There’s no question that offering value-added services around to in-store consumer electronics purchases is a great way to boost your bottom line and increase revenues. On-demand installation services are no exception to this rule. They provide useful addition for the customer, improving their perception of your brand, while adding little in the way of overhead costs. Additionally, as customers’ service requirements grow and change, they become more accustomed to the preferential treatment value-added services give them. There’s really no way to lose.
But there is one problem: as any retailer knows, getting employees on board can be an additional challenge. It’s hard to figure out ways to bring your employees into the fold and to make them see the value-added services for what they really are. We’ve assembled some tips to help you on your way.
Get them fully on board
The most important way that an employee can be involved in the sale of value-added services is by truly believing in their value. If they themselves see why someone would buy something, they’re much more likely to recommend it to a customer. So take some time to explain the concept behind offering the on-demand tech support—what does it give to the business? What does it give to the customer?
In the case of Mila, one concrete benefit any employee of an electronics retailer will be able to appreciate is the help to the customer. Remember: technology is complicated, and a lot of people don’t feel comfortable around it. If customers have access to help setting up and installing their new tech, they’re much more likely to give up and return it, or worse, come to the store and complain. For the customers who do end up coming back to the store, employees now have a service they can sell to the customer to help them keep the tech they already bought. It’s a win-win.
Get them on board—again
OK, this paragraph might feel a bit meta, but repetition is important. Repetition is important. Make use of every chance you get to remind your employees about the new value-added service. It’s always surprising to realize how often “non-compliance” can be reduced to employees being wrapped up in habit and simply forgetting about new store initiatives. That’s why repetition is important.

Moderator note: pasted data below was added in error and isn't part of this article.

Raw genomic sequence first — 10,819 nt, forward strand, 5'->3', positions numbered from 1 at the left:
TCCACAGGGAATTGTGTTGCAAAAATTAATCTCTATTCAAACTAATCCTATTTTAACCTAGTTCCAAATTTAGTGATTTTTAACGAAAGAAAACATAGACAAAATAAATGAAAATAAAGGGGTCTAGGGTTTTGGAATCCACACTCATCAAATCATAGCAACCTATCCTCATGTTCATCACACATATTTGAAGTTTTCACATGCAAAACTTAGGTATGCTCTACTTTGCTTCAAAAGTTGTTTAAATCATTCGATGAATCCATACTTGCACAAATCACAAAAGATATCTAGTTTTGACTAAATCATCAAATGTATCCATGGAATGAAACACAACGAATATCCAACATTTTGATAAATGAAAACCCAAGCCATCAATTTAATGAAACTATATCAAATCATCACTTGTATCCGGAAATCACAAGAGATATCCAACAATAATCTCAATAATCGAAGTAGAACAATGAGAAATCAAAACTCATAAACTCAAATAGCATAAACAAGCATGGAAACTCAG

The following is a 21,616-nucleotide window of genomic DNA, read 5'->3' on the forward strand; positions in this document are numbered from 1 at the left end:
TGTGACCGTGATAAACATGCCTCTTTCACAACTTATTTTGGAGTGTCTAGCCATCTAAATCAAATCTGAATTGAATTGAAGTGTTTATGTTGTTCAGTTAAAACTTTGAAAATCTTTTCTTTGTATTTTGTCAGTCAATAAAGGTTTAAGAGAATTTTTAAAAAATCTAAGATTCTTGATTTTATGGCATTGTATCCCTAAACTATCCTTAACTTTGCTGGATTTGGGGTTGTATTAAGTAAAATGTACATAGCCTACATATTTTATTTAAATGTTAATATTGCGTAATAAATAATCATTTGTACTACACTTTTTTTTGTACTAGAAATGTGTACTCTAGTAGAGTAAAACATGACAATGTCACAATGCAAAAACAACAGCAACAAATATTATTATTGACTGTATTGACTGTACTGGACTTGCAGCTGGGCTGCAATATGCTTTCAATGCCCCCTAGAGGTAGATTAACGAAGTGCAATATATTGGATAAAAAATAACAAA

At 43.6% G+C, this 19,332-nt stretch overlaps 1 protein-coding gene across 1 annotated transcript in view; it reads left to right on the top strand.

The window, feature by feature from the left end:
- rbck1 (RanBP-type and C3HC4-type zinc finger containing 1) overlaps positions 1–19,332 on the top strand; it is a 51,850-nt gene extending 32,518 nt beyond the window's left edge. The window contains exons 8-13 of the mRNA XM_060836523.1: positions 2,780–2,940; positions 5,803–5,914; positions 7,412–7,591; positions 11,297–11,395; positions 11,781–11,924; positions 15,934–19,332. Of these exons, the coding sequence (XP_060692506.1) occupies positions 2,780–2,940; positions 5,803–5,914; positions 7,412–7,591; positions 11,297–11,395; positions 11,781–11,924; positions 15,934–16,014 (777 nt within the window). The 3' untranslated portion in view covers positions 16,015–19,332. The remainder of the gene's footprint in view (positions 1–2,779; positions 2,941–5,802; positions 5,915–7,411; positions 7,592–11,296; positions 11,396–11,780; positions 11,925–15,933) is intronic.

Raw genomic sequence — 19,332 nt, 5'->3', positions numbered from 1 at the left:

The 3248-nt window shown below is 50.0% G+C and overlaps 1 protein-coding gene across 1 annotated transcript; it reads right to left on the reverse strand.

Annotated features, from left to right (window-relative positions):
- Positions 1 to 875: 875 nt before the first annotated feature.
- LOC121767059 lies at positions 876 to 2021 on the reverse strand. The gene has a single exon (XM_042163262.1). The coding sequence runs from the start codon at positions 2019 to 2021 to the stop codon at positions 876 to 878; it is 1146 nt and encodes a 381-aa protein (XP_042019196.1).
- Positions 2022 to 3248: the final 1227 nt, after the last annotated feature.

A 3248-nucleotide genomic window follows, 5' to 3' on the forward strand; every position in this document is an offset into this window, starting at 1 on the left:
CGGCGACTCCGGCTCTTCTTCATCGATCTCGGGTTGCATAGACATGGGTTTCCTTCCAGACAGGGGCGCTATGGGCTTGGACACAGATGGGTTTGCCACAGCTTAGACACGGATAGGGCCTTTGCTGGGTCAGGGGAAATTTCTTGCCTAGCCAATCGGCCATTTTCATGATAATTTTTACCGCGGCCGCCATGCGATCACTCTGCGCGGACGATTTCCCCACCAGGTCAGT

Let them try it
Of course, it’s tough to convincingly recommend something if you haven’t experienced it yourself. That’s why one of the best ways to get employees on board with a value-added service is to let them try it. So why not give away some vouchers for the on-demand tech service? Let your employees schedule a repair or installation of some new tech and let them feel the product benefits personally.
Even if there are a few people who don’t take advantage of it, the benefits can still spread to them as well. After a few people have utilized their vouchers, invite employees to another quick meeting and let those people talk candidly about their experiences with the service. This way, you quickly bring everyone on board.
Make it fun
If your shop has multiple locations, you can always try some friendly competition to liven things up. Perhaps different branches compete to see who can sell the most on-demand crowd service packages in a given month, or perhaps it’s a recurring monthly competition. Obviously, it’s better if you give real prizes—a pizza party, gift certificates, merchandise, or an employee outing are all options.
If your store is large enough, you can even have intra-store competitions between different teams of employees. The point is making it interactive and letting your employees feel that they have a stake in the success of the initiative.
Incentivize, incentivize, incentivize!
Of course, the best way to make your employees feel like they have a stake in the success of your promotion is by actually giving them a stake in the success of the promotion. That’s right: if there’s one way to involve your employees, it’s putting money on the line. Specifically, yours. You can organize this any way you desire. One way would be to make it a monthly competition within the store, with the employee who sells the most promotional packages being eligible for a bonus on their salary.
But more effective would be abandoning the winner-takes-all contest model and going for a staged approach, where the bonus is related directly to the number of packages an employee sells. It doesn’t need to be complicated: even something as simple as giving them a commission on on-demand service packages sold can be enough, and it’s a lot easier for everyone to understand.
But one of the most important benefits of this approach goes beyond your bottom line. Sure, it’s the best way to sell more units of your value-added services. But more important than that is what it communicates to your employees: you value them, you value their work, and you value their contribution to your company. When employees feel valued and appreciated, they are willing to work and participate in other promotional services that you might need them to become involved in.
Get them involved—and keep them involved
Without employee participation, it’s impossible to sell value-added services. Bringing your employees on board can make or break a successful initiative, so it’s best to do it right. We’ve assembled some ideas about how you can really get employees really thinking about your initiatives and figuring out the best way to fulfil them.